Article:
News Release

Using whole genome analysis to home in on racing pigeon performance

Peer-Reviewed Publication

SMBE Journals (Molecular Biology and Evolution and Genome Biology and Evolution)

Racing Pigeon Performance

image: These are racing pigeons being released from Perpignan (France) to Belgium in 2011. In modern pigeon races, birds are transported to a common location in trucks similar to the one in the picture. After birds get released, they fly to their own lofts and are clocked by their owners. The average speed is used to rank the birds and it is a function of the time elapsed and distance to each individual loft. The winner of this race flew ~900 km at an average speed of 69 km/h. view more 

Credit: PIPA

Before the Wi-fi and the Internet, the telephone and the telegraph, the original instant messaging services of society were homing pigeons. After becoming the first domesticated birds, for an estimated 2,000 years, these reliable messengers have brought news from battlefronts and between heads of state.

Then, about 200 years ago, fanciers from Belgium created an international sporting sensation, breeding racing pigeons to have ever faster flights and longer homing skills. Nowadays, these birds can fly up to 1,000 kilometers from home at speeds up to 70 kilometers per hour, and the best of them fetch thousands of euros on the breeding market in a continual effort to one-up the competition.

Recently, scientists have been using state-of-the art genomic tools to also help home in on the special traits of racing pigeons.

A scientific team led by Malgorzata Anna Gazda and Miguel Carneiro, performed the first whole genome sequencing of 10 racing pigeons as well as data from 35 different breeds, and has now identified new clues in racing pigeons that may help enhance their performance. The study also including looking at gene expression differences (using RNA sequencing expression data) in the brains and muscle tissue of racing pigeons versus other breeds.

"Our genome-wide scan of selection sheds light on the genetic architecture and mode of selection underlying the faster flight, endurance, and accurate navigation of racing pigeons," said Malgorzata Anna Gazda. "It furthermore provides a catalog of candidate genes, with some compelling examples of genes likely to underlie racing performance phenotypes."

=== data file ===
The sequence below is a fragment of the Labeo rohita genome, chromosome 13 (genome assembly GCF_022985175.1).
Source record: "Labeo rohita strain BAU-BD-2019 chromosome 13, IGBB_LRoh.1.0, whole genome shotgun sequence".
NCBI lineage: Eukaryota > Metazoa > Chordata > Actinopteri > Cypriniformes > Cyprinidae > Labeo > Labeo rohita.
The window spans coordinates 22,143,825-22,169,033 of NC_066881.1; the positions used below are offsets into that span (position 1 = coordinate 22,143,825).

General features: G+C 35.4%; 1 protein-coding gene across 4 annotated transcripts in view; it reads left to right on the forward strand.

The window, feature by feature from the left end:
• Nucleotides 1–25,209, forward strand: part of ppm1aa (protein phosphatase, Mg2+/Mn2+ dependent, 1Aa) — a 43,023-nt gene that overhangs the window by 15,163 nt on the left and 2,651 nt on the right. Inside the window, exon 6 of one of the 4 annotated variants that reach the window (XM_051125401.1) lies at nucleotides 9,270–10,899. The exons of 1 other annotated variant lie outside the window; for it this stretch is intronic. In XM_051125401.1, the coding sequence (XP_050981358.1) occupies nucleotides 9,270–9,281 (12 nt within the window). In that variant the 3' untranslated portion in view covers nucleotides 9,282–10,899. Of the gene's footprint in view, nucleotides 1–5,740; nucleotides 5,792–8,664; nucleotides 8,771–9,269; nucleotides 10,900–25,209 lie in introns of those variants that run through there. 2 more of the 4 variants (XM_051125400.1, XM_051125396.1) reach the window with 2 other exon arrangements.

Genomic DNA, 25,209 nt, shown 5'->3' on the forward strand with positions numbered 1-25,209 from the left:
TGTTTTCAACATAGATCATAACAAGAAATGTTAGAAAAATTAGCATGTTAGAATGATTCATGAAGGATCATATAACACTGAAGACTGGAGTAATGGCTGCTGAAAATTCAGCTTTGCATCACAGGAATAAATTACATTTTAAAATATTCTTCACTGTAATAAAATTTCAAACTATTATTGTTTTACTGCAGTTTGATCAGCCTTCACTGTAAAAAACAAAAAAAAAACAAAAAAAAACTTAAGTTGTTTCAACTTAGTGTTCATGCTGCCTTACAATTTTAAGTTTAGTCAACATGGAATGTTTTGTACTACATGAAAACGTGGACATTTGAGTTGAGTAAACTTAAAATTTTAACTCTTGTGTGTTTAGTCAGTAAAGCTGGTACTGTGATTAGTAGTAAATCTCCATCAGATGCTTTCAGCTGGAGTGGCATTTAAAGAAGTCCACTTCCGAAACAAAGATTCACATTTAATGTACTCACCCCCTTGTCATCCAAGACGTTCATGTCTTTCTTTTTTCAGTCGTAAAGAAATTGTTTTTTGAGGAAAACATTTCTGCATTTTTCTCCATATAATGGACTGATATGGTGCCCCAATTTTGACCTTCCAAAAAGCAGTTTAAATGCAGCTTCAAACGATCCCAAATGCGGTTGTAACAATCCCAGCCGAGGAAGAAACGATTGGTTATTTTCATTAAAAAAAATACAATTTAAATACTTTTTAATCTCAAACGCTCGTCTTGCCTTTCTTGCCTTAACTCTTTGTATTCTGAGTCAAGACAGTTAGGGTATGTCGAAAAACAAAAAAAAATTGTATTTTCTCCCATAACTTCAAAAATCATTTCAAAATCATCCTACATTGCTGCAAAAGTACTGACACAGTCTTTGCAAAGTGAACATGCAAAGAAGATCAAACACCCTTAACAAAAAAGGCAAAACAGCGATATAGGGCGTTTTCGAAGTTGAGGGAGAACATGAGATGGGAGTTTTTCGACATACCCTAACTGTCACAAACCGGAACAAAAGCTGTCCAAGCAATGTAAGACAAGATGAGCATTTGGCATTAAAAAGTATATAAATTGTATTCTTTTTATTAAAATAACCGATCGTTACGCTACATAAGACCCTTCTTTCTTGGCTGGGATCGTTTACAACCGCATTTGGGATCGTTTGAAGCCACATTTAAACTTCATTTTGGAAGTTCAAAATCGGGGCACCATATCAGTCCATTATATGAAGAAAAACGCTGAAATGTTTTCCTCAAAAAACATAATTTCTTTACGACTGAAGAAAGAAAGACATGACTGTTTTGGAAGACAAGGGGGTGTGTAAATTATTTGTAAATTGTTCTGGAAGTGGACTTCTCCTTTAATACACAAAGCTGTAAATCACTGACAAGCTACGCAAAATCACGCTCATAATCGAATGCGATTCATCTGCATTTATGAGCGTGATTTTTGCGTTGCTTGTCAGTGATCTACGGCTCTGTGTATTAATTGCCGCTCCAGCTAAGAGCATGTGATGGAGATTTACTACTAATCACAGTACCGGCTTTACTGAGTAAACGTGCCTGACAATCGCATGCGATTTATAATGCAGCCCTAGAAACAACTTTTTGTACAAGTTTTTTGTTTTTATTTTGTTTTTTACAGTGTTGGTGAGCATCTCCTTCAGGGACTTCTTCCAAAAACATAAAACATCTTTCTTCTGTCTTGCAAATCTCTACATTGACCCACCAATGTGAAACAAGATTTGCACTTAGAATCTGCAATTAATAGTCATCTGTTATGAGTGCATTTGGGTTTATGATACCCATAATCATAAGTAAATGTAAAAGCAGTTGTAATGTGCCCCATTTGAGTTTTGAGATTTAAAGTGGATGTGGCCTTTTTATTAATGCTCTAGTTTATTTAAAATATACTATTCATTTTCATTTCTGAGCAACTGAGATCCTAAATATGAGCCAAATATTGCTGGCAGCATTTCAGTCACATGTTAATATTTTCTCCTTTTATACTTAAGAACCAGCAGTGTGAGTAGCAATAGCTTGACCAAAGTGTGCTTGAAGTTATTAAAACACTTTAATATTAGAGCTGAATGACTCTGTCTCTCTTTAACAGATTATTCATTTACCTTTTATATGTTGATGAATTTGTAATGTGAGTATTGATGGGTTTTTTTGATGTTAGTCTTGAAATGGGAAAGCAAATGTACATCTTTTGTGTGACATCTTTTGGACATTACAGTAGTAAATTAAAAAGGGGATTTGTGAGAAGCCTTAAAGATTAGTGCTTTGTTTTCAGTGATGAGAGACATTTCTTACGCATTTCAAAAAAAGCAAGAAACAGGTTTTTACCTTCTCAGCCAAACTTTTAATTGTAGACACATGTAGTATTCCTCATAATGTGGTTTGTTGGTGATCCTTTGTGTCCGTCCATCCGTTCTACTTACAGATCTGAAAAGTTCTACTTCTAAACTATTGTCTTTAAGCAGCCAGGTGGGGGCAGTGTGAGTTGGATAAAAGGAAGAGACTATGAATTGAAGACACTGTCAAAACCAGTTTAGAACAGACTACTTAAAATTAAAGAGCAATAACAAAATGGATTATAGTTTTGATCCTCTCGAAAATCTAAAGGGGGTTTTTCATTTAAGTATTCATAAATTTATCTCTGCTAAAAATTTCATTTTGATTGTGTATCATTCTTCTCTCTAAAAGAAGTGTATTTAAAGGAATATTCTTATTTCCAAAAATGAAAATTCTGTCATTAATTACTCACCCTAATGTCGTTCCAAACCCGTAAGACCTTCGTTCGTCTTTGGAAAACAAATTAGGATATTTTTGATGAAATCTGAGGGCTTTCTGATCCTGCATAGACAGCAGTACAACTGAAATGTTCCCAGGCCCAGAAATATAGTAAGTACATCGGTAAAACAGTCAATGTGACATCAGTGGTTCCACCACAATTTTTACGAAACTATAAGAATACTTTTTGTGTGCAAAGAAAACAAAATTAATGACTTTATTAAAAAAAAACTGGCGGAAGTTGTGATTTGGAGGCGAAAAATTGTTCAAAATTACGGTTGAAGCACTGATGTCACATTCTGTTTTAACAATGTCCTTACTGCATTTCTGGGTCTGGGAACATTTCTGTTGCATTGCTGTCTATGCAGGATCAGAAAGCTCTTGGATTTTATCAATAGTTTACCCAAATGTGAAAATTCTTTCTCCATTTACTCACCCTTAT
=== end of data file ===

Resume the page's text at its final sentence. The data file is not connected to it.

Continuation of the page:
Their analyses demonstrated that racing pigeons are unique, and genetically differentiated from other pigeon breeds, and that there is adaptation in several regions of their genomes, and key differences in gene expression in brain and muscle tissues.

But as with other traits, there is no single gene responsible for the differences.

"Strikingly, among a dataset of 17,425,765 million variants, we did not find a single example of a variant with diagnostic alleles between racing and non-racing pigeons," said Miguel Carneiro. "It is unlikely that any single genetic change is sufficient to account for the superior flight and orientation abilities of racing pigeons. In addition, we recovered a considerable number of signatures of selection across the genome, indicating a polygenic basis for the adaptations to extreme performance in this breed. This pattern is perhaps expected considering the number of body systems that must interact for superior racing performance (cardiovascular, respiratory, musculoskeletal, and nervous systems)."

In particular, they have identified a number of candidate genes that were found to have variants in the racing pigeons, with (one, called is also differentially expressed in muscle, and both have functions can be related to athletic performance).

"Despite the paucity of fixed genetic variation between racing and non-racing pigeons, our genome-wide screen suggests that signatures of positive selection are common across the genome of racing pigeons," said Miguel Carneiro.

Their RNA-seq analysis revealed low to moderate changes in gene expression between racing and non-racing pigeons. The patterns from a total of 242 RNA transcripts were shown to be differentially expressed with brain showing fewer differences (29) when compared to muscle (213).

"The genes CASK, SIK1, and PTPRD are good candidates to be implicated in racing performance phenotypes," said Malgorzata Gazda. "CASK has been implicated in the development of neuromuscular junctions which play a critical role in the function of skeletal muscle. Differences in the morphology and physiology of such junctions have been associated with muscle performance. SIK1 has been shown to regulate muscle function and growth by controlling the expression of muscle specific genes SIK1 has also been shown to regulate hepatic lipogenesis, which plays an important role in energy homeostasis. Finally, PTPRD influences the magnitude of long-term potentiation of synapses in the hippocampus, a brain region that plays a role in spatial memory and is thought to be associated with bird navigation."

The authors conclude from that the greater athleticism and superior navigation of racing pigeons are complex, polygenic traits, and that adaptive changes in this breed were the result of selection on variation present in the breeds that formed the founding population.

Future follow-up studies, such as genome-wide association studies (GWAS) or selective breeding to map locations near candidate genes, will be performed to delve deeper into the complex physiological and adaptive changes of racing pigeon navigation, flight and faster speeds.


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